Periodic Tales: A Cultural History of the Elements, from Arsenic to Zinc

Book-Review-Periodic-_Mill
By Hugh Aldersey-Williams

Synopsis: Everything is made of them, from the most distant stars to the phosphors in the screen you’re looking at now, including you. The elements are the ultimate ingredients, and Periodic Tales tells their life story.

This story does not unfold behind the closed doors of a chemistry laboratory, however. We don’t need to go to them, because the elements come to us. Each element is on its own journey, a journey into our culture. As we grow more familiar with each one, so it gathers meanings and richness.

My project led me to mines and cathedrals, into the woods and down to the sea. I recreated early experiments in order to make a few of the elements for myself, I saw how artists use them, and I read about them in novels. That’s when I realized that while we learn about the chemistry of sodium in the school lab, we actually know the element from the baleful light it casts on our city streets – a light that writers from J. M. Coetzee to Rose Tremain have used to create moods and meanings. From the gold, silver and lead of Portia’s caskets to the neon and chrome of Lolita’s America, elements both old and new are in fact deeply involved in our culture.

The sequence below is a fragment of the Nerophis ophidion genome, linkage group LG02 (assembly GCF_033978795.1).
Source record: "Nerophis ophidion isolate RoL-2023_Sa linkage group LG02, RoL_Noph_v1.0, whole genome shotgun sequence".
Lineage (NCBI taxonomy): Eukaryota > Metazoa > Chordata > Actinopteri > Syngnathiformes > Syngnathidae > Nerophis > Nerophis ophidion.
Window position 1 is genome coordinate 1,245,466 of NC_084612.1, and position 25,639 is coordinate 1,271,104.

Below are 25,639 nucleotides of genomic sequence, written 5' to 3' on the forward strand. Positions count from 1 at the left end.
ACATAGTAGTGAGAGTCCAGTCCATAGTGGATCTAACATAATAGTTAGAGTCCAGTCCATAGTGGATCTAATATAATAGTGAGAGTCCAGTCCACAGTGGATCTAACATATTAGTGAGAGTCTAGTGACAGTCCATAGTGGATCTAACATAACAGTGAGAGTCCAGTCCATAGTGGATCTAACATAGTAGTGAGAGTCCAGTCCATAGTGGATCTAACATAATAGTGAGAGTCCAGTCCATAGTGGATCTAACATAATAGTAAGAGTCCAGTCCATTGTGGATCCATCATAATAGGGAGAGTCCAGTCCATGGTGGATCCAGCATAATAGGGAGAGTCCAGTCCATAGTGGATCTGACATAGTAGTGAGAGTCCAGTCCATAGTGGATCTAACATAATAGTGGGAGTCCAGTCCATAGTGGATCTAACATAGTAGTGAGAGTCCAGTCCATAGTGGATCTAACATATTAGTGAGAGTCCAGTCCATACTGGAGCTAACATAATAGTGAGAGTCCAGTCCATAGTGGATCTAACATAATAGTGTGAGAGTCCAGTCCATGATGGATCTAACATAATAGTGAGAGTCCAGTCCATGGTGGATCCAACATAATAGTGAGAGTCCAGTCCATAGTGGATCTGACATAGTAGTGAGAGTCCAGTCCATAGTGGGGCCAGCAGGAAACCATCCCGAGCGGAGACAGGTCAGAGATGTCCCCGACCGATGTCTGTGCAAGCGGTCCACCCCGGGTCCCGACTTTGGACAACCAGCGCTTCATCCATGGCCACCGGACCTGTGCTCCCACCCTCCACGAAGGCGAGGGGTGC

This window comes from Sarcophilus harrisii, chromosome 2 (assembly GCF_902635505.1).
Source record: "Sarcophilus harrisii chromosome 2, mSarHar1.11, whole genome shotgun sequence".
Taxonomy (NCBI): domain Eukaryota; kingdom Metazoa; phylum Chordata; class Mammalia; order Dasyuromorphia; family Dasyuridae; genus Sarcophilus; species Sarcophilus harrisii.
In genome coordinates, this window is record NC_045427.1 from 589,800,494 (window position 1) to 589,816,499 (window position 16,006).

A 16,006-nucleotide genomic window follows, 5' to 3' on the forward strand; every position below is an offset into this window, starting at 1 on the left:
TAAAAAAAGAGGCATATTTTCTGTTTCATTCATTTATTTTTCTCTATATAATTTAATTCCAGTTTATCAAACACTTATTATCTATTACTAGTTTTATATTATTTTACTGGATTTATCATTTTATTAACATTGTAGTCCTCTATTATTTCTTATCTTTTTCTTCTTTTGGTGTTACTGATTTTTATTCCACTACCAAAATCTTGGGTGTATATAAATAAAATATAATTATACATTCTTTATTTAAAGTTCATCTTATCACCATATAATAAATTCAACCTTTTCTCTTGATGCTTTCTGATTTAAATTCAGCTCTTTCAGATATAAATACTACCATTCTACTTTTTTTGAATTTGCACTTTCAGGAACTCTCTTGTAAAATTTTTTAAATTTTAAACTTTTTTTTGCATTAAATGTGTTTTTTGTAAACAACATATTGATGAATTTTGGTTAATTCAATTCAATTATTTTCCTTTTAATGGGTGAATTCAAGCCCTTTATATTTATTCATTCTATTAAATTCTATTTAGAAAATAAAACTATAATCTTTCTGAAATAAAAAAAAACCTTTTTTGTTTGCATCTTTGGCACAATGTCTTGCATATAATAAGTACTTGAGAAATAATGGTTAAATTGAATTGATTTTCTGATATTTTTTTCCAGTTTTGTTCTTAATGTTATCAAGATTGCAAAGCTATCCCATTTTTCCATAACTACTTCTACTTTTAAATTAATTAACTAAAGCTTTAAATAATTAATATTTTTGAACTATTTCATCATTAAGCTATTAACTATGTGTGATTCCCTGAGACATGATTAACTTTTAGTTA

Unlocking their secrets, Periodic Tales will take you on a voyage of wonder and discovery, excitement and novelty, beauty and truth. Along the way, you’ll find that their stories are our stories, and their lives are inextricable from our own.

Published: January, 2012 |  ISBN-13: 978-0141041452

Author’s Homepage: http://www.hughalderseywilliams.com
Author’s Twitter: https://twitter.com/hughalderseyw

Similar in style to The Disappearing Spoon, the best parts of this book are the author’s accounts of trying to recreate some of the historical experiments which led to the discovery of new elements. – @reneewebs from her list, 10 Great Books on Chemistry

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